Altering turned shape made on the plaster lethe; trying multitude of tools.
As my intention to create 4 different feet as a base for the cup, inspired by the 4 legs of the Penguin Donkey couldn’t be realised through the lathe turning stage, I had to work onto the turned form further, and carve the feet away.
Drawing a technical sketch of the base in my sketchbook, and carefully calculating the legs’ positions, I could place my turned form onto it to accurately mark the legs’ positions.
I started carving away bigger chunks with range of small hoop or cutting tools. However, that proved too brutal and I was scared I would accidentally damage the prototype.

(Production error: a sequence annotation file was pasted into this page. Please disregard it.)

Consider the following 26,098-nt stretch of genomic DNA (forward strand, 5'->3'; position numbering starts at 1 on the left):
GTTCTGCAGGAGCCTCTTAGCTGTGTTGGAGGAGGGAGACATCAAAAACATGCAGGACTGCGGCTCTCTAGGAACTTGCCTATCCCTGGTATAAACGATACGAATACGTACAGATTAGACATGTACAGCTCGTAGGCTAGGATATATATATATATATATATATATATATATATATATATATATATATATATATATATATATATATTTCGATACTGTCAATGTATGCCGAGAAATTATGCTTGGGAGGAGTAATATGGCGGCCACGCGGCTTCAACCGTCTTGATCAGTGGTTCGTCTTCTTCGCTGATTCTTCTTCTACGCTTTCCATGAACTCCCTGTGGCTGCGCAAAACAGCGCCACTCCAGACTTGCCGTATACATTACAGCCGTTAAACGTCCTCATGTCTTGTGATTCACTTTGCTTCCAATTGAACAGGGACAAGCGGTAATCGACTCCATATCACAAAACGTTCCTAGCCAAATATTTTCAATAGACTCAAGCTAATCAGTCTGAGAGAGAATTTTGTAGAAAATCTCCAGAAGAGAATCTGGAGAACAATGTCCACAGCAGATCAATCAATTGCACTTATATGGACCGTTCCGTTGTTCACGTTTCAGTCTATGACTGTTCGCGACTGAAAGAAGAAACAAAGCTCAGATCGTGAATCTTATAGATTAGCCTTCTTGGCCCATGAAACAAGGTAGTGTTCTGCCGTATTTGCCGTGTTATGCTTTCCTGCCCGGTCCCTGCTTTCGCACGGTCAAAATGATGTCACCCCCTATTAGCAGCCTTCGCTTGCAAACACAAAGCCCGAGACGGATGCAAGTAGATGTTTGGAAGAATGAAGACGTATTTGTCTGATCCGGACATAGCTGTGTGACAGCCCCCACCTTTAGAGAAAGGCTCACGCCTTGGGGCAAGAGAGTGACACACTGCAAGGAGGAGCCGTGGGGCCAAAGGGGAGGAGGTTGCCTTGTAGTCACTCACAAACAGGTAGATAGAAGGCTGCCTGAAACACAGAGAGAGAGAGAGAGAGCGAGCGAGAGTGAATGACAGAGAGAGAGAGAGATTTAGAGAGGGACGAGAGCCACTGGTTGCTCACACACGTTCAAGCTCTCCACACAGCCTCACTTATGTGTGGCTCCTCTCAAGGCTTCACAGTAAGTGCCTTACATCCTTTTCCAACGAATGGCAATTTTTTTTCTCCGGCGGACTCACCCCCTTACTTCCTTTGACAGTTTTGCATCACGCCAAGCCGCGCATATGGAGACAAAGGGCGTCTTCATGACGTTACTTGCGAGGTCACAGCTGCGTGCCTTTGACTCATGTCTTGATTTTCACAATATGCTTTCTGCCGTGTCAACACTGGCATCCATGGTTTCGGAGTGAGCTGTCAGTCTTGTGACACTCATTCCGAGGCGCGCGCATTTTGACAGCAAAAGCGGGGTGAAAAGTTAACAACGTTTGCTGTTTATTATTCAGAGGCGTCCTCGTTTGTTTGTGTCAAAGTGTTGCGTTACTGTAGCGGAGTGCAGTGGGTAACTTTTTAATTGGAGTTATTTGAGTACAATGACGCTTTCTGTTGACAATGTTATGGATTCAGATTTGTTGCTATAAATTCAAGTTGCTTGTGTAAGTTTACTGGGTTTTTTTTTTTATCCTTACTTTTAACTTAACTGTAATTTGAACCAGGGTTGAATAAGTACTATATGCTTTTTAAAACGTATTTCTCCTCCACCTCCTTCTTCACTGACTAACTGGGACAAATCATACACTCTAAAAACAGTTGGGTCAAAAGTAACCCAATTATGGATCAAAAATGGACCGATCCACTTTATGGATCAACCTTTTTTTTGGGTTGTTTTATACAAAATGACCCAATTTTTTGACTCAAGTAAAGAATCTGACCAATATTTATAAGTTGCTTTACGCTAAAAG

Therefore, I went to small metals workshop and used Dremel tool to precisely carve the feet away with much more control in my hands.
This proved as a great, precise and fast way to alter a prototype. Using multitude of attachments and different speed settings I could carve away bigger chunks, take small quantity of plaster closer to the feet and get into the more awkward angles, as well as smooth the surface level.
To smooth all the edges precisely, I had to switch to using wet-and-dry sand paper of various grades, to safely file away the small quantities of plaster.
I again rather enjoyed doing small, precise and planned manual alteration of form.
However, I’m not entirely happy with the prototype. I feel the legs and bottom curve should be even more pronounced, to better represent the original Penguin Donkey and its long feet and profound curves. I’m afraid the shrinkage of the clay after glaze firing will make the features rather insignificant.
At the end, it is only a test piece to challenge my skills further. I hope I’ll be able to
produce even better and more prototypes with more confidence.